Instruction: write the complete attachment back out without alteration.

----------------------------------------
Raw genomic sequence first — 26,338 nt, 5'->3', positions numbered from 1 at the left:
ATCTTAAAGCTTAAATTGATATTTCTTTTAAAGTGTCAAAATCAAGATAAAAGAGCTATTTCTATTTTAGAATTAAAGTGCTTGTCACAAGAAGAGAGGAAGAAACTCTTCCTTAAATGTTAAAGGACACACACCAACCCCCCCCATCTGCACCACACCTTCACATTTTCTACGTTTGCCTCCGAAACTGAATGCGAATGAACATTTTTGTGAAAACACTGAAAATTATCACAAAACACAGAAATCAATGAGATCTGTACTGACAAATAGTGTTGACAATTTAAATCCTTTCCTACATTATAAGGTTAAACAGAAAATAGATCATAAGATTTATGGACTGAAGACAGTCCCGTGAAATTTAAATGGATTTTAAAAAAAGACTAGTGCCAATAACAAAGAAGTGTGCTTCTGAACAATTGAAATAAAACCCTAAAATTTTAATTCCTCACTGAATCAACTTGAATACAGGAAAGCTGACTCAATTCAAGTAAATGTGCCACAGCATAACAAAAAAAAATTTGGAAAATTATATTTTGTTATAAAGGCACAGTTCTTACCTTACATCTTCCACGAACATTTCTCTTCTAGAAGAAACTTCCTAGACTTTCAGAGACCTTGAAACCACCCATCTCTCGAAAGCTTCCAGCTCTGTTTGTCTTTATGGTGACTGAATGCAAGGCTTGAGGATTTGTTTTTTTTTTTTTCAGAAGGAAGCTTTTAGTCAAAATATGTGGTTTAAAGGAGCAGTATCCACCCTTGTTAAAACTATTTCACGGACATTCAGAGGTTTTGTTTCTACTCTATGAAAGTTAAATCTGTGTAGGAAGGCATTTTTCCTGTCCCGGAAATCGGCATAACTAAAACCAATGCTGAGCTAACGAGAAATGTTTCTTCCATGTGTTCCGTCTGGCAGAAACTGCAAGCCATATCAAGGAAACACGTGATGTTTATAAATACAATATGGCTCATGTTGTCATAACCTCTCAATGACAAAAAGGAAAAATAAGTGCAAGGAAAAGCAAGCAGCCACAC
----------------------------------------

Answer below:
Raw genomic sequence first — 26,338 nt, 5'->3', positions numbered from 1 at the left:
ATCTTAAAGCTTAAATTGATATTTCTTTTAAAGTGTCAAAATCAAGATAAAAGAGCTATTTCTATTTTAGAATTAAAGTGCTTGTCACAAGAAGAGAGGAAGAAACTCTTCCTTAAATGTTAAAGGACACACACCAACCCCCCCCATCTGCACCACACCTTCACATTTTCTACGTTTGCCTCCGAAACTGAATGCGAATGAACATTTTTGTGAAAACACTGAAAATTATCACAAAACACAGAAATCAATGAGATCTGTACTGACAAATAGTGTTGACAATTTAAATCCTTTCCTACATTATAAGGTTAAACAGAAAATAGATCATAAGATTTATGGACTGAAGACAGTCCCGTGAAATTTAAATGGATTTTAAAAAAAGACTAGTGCCAATAACAAAGAAGTGTGCTTCTGAACAATTGAAATAAAACCCTAAAATTTTAATTCCTCACTGAATCAACTTGAATACAGGAAAGCTGACTCAATTCAAGTAAATGTGCCACAGCATAACAAAAAAAAATTTGGAAAATTATATTTTGTTATAAAGGCACAGTTCTTACCTTACATCTTCCACGAACATTTCTCTTCTAGAAGAAACTTCCTAGACTTTCAGAGACCTTGAAACCACCCATCTCTCGAAAGCTTCCAGCTCTGTTTGTCTTTATGGTGACTGAATGCAAGGCTTGAGGATTTGTTTTTTTTTTTTTCAGAAGGAAGCTTTTAGTCAAAATATGTGGTTTAAAGGAGCAGTATCCACCCTTGTTAAAACTATTTCACGGACATTCAGAGGTTTTGTTTCTACTCTATGAAAGTTAAATCTGTGTAGGAAGGCATTTTTCCTGTCCCGGAAATCGGCATAACTAAAACCAATGCTGAGCTAACGAGAAATGTTTCTTCCATGTGTTCCGTCTGGCAGAAACTGCAAGCCATATCAAGGAAACACGTGATGTTTATAAATACAATATGGCTCATGTTGTCATAACCTCTCAATGACAAAAAGGAAAAATAAGTGCAAGGAAAAGCAAGCAGCCACAC